Consular Interviews When Seeking a Visa or Green Card
A key step in getting a U.S. visa or green card if you are living in a foreign country is going to an interview at a U.S. consulate in your home country. You will receive a notice with the time and location of your interview. It may be located in a different city from where you live, in which case you should probably travel there in advance. If you are applying for an immigrant visa, you will need to undergo a medical exam at a clinic chosen by the U.S. consulate and provide the test results at your interview. This means that you should plan further ahead than if you are seeking a non-immigrant visa.
You should bring your spouse to the interview if they will be coming to the U.S. with you, as well as any children who are 14 or older if they will be coming. If you are bringing a child under 14 to the U.S., you often can just bring their passport and application documents. Different consulates use different rules, though, and you will want to check the rules of your consulate to find out whether a child of any age must come to the interview.
Before the Interview
Beware of scams and crimes happening in the vicinity of U.S. consulates.
You should be aware of scams and other crimes in the physical vicinity of a U.S. consulate. Criminals often try to exploit people who are seeking a visa because they know that they will be bringing substantial amounts of money with them. You should not trust someone who claims that you cannot enter the consulate without paying a fee. This is a scam. Instead, you should simply enter the consulate and present your forms and documents to the clerk. They will verify that you have brought all of the necessary materials. After this step, the consular officer will conduct the interview. You should not be disconcerted if you talk with the officer through bulletproof glass, which has become a common safety precaution.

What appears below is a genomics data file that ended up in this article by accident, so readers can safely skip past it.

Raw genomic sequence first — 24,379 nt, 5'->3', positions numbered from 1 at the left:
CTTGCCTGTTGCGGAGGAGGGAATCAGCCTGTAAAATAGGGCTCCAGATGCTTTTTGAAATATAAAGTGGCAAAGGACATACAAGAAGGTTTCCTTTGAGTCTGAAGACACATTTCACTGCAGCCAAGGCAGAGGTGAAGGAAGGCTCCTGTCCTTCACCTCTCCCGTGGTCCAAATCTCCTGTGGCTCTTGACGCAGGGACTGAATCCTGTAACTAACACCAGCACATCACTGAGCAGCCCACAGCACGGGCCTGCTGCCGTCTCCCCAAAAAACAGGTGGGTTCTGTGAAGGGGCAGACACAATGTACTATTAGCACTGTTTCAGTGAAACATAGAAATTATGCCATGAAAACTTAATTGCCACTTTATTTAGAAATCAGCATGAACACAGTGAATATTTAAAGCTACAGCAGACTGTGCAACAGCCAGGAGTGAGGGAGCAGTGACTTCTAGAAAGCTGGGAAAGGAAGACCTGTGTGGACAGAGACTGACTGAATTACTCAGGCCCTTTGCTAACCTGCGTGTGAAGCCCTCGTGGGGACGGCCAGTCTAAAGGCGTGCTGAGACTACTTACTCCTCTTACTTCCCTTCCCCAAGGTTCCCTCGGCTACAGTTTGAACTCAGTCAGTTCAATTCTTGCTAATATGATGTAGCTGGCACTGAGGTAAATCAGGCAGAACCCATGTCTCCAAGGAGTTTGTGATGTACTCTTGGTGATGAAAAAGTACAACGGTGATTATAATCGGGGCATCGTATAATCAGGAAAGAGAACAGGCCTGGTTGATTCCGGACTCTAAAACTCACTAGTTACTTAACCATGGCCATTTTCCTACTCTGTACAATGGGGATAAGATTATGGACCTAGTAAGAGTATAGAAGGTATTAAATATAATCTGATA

Delays and lines are unfortunately widespread during this process. Your interview may not occur until well after your scheduled appointment time. Applicants for visas often are scheduled in groups, which means that everyone in the group arrives at the same time but is processed individually.
During the Interview
Often, the consular officer will ask questions to a foreign national that essentially duplicate the questions on their forms. You should make sure to review your forms and documents before the interview so that you can provide thorough answers. If you are not sure about an answer, you should just say so rather than guessing.
The general purpose of the interview is to make sure that you are telling the truth on your application and that you are actually eligible for the visa. If you are applying for a non-immigrant visa, the officer will try to verify that you will return to your home country rather than remaining in the U.S. They may ask whether you have a job or a home in your home country, and they may want to know where your family members live. Meanwhile, if you are getting a visa based on an engagement or marriage to a U.S. citizen, the officer will ask questions about the nature of your relationship to your fiancé. They may want to know how you met, how often you meet or correspond, and when you got engaged or married. If you have children with your fiancé or spouse, the officer probably will not ask many questions.
Sometimes an interview lasts for only a few questions if the officer sees no reason for suspicion. It often will end in less than half an hour.
After the Interview
Do Not Open
Bring the envelope that comes with an immigrant visa to CBP and do not open it.
If your visa is approved, you may need to return to the U.S. consulate to collect it, or the consulate may send it to you by courier. The physical form of the visa consists of a stamp in your passport, showing that you are a temporary visa holder, a permanent resident, or a conditional resident. An immigrant visa will come with an envelope containing documents. You should not open the envelope under any circumstances. The Customs and Border Protection officer who meets you when you enter the U.S. will open the envelope, which must remain sealed until then.
A consular officer usually does not deny a visa application at a consular interview when they find a problem. Instead, they may request additional materials if this will solve the problem. Or they may let you know that you are inadmissible but may be able to get a waiver of inadmissibility. You should ask the officer to make any follow-up requests in writing, including the basis for the request and a list of any documents that are needed.
Your visa probably will last for six months, which means that you need to go to the U.S. within that period. If you find that the date on your passport stamp allows less than six months, you may be able to get an extension of time. You should also make sure that your passport still will be valid when you travel to the U.S.